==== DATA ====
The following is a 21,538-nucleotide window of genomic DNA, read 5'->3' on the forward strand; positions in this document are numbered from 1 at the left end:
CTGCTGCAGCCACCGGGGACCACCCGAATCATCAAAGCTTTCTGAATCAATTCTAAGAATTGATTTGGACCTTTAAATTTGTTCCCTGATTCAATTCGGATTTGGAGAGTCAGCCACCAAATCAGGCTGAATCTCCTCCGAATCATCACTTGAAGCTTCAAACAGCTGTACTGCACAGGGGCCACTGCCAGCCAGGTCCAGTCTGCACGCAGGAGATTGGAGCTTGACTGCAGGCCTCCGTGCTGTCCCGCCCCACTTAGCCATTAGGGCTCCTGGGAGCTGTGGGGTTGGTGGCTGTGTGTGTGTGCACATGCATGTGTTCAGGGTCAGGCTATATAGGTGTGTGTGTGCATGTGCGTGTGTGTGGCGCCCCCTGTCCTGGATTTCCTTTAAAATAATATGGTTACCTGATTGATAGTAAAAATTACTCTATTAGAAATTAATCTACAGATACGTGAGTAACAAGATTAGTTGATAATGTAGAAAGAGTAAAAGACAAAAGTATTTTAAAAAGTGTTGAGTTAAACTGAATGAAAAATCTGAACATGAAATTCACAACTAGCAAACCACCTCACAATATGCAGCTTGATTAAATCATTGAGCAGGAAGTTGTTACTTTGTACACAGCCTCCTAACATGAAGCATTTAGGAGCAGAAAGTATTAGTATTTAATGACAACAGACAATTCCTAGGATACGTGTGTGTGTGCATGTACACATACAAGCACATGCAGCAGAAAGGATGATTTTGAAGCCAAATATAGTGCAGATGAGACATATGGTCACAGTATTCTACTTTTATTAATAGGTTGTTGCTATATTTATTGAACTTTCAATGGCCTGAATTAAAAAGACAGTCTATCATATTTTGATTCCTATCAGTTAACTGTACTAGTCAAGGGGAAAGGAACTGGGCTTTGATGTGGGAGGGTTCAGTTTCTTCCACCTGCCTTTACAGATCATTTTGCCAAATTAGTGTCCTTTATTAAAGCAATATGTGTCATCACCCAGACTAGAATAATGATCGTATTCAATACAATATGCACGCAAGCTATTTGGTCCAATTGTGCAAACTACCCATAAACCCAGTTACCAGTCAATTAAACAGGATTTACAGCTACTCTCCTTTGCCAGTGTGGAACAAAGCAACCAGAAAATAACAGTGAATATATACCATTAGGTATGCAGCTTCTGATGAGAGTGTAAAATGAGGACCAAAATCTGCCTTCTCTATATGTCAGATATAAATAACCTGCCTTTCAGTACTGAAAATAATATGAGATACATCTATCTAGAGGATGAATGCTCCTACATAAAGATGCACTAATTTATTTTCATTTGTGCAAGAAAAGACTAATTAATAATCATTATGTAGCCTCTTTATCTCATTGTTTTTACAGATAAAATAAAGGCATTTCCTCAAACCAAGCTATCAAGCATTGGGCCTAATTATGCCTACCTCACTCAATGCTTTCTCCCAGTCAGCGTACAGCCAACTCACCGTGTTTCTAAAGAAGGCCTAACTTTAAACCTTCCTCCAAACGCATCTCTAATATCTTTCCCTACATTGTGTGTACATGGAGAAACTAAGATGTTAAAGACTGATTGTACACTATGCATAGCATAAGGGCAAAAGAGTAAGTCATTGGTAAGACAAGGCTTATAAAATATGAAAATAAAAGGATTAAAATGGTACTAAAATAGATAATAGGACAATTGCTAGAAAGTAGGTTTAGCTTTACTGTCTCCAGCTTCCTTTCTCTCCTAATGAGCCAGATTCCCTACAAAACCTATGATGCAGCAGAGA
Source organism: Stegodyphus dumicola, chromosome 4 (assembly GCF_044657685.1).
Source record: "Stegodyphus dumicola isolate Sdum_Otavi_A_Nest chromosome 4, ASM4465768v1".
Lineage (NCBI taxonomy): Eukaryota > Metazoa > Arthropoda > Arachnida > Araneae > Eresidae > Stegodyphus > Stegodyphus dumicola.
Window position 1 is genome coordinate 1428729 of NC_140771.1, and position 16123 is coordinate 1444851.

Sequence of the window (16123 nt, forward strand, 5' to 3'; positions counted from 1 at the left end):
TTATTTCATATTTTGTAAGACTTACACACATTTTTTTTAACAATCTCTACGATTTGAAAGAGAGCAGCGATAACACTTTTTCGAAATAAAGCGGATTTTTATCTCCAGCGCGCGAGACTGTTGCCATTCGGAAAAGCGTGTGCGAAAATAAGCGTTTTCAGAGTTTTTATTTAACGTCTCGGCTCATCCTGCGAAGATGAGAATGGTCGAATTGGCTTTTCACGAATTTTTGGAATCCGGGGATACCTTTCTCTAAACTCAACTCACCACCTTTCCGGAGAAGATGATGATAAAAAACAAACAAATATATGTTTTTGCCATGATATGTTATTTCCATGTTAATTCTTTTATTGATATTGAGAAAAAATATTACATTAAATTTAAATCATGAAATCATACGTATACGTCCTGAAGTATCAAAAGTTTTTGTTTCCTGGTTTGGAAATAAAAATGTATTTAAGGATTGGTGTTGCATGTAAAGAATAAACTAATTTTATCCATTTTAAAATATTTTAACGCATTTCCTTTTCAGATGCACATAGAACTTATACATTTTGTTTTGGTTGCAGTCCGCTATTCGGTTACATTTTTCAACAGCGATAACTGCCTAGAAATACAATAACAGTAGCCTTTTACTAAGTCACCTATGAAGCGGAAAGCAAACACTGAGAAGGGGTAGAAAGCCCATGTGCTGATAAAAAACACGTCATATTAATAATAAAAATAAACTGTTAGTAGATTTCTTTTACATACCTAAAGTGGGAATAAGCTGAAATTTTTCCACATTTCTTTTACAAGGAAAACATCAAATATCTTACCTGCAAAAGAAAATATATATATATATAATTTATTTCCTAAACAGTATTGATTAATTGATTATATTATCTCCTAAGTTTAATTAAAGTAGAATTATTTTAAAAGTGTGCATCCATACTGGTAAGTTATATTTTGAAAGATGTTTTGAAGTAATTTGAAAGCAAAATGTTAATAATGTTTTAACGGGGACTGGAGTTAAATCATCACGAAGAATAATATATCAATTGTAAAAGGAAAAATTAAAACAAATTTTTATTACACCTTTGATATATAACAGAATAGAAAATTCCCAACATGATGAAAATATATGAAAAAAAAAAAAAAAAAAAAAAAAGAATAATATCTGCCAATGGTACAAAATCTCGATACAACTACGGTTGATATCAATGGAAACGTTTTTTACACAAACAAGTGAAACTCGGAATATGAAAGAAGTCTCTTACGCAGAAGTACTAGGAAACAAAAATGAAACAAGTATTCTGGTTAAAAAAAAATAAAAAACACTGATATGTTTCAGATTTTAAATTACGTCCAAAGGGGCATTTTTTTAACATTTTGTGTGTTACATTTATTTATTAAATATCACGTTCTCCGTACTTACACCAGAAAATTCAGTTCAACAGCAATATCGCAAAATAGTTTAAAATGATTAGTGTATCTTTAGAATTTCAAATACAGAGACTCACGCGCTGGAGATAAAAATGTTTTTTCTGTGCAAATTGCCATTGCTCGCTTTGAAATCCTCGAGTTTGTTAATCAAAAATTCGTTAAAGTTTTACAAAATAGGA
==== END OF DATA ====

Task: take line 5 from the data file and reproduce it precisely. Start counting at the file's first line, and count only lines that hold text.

Lineage (NCBI taxonomy): Eukaryota > Metazoa > Arthropoda > Arachnida > Araneae > Eresidae > Stegodyphus > Stegodyphus dumicola.